The "Most Advanced High School" in the United States to Be Demolished
Chicago's South Shore High to set to meet the wrecking ball. The decision is stirring racial and class-based controversy in the community.
A Chicago high school labeled in 1969 as the "most advanced high school in the United States" is slated to meet a demolition crew this year.
South Shore High School's crumbling buildings and less than stellar student achievement results—the dropout rate hovers around 52 percent—contributed to the decision to destroy the campus. But a proposal to build a new campus in the school's place is bringing up racial and socioeconomic tensions reminiscent of the issues that surrounded the school's construction more than 40 years ago.
According to WBEZ, "When the school was planned in 1965, city officials and South Shore residents hoped the modern educational facility would curb the massive white-flight that was then occurring. It didn't. The neighborhood had a black majority by the time the school opened."
What did officials think would keep white families from leaving the community? The once state-of-the-art campus
was designed with hexagonal classrooms, closed-circuit television that would beam-in instruction to the classrooms, motor-operated wall partitions that would allow instructors to change the size of their classroom spaces—even laboratory demonstration tables that would mechanically spin around to let students see science experiments from various angles. A darkroom, a skating rink and an amphitheater were also built.\n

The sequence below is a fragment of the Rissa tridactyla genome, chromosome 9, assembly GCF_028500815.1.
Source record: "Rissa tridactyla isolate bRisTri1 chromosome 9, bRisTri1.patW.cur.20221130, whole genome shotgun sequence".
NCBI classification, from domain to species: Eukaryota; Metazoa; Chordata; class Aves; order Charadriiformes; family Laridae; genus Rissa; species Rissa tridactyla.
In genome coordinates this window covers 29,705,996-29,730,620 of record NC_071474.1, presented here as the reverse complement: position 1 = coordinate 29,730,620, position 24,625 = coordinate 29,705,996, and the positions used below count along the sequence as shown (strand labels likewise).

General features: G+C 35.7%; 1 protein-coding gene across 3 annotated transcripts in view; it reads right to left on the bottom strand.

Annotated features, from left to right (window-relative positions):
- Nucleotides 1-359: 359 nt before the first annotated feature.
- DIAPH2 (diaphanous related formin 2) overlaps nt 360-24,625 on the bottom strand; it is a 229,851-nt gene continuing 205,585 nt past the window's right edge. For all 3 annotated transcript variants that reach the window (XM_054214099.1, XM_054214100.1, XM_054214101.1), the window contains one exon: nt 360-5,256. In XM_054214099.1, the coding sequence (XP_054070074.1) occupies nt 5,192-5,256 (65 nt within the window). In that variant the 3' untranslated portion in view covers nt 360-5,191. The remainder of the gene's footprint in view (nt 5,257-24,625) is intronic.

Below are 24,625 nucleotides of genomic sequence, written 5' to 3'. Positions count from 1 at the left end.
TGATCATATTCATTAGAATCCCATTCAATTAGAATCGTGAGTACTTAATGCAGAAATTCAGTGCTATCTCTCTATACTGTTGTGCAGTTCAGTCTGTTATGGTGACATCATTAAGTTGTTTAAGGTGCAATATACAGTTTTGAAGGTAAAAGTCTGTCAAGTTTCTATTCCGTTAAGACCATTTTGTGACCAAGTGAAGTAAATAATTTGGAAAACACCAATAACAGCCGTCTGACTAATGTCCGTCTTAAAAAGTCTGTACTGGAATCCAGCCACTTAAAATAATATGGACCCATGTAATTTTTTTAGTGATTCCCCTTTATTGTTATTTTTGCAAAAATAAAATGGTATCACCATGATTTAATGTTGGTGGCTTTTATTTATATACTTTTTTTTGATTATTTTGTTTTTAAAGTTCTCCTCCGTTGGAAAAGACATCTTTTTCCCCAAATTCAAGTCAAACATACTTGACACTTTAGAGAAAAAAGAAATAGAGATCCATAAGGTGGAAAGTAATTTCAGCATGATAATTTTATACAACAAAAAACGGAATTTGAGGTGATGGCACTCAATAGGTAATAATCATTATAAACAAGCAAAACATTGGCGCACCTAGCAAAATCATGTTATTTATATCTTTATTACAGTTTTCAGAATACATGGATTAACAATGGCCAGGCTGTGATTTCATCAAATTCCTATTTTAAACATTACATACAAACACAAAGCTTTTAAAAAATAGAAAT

Chicago Public Schools plans to turn the demolished buildings into a park and, in fall 2011, open an innovative college prep and career training school at a site a few blocks away.
In addition to controversy over what will happen to students during the demolition and construction phases, angry community leaders say decisions are being made that will shut the neighborhood's students out of being able to attend the new campus.
When the new school opens, it will only be open to freshman, and plans are being laid to make the new campus 60 percent selective admission and 40 percent general admission—meaning the majority of the spots at the school could be taken up by students from outside the community.
David Robinson, a spokesman for the New South Shore High School Organizing Committee justified the move. In December Robinson told the Chicago Defender, "The South Shore community is tired of producing kids who are not college bound and do nothing more but fall to the wayside after high school. This is why we want to start from scratch and admit only freshmen next fall and go from there.”
But, what will happen to the neighborhood's children who can't get into the new selective high school? Chicago Public Schools has yet to provide a satisfactory answer to the community.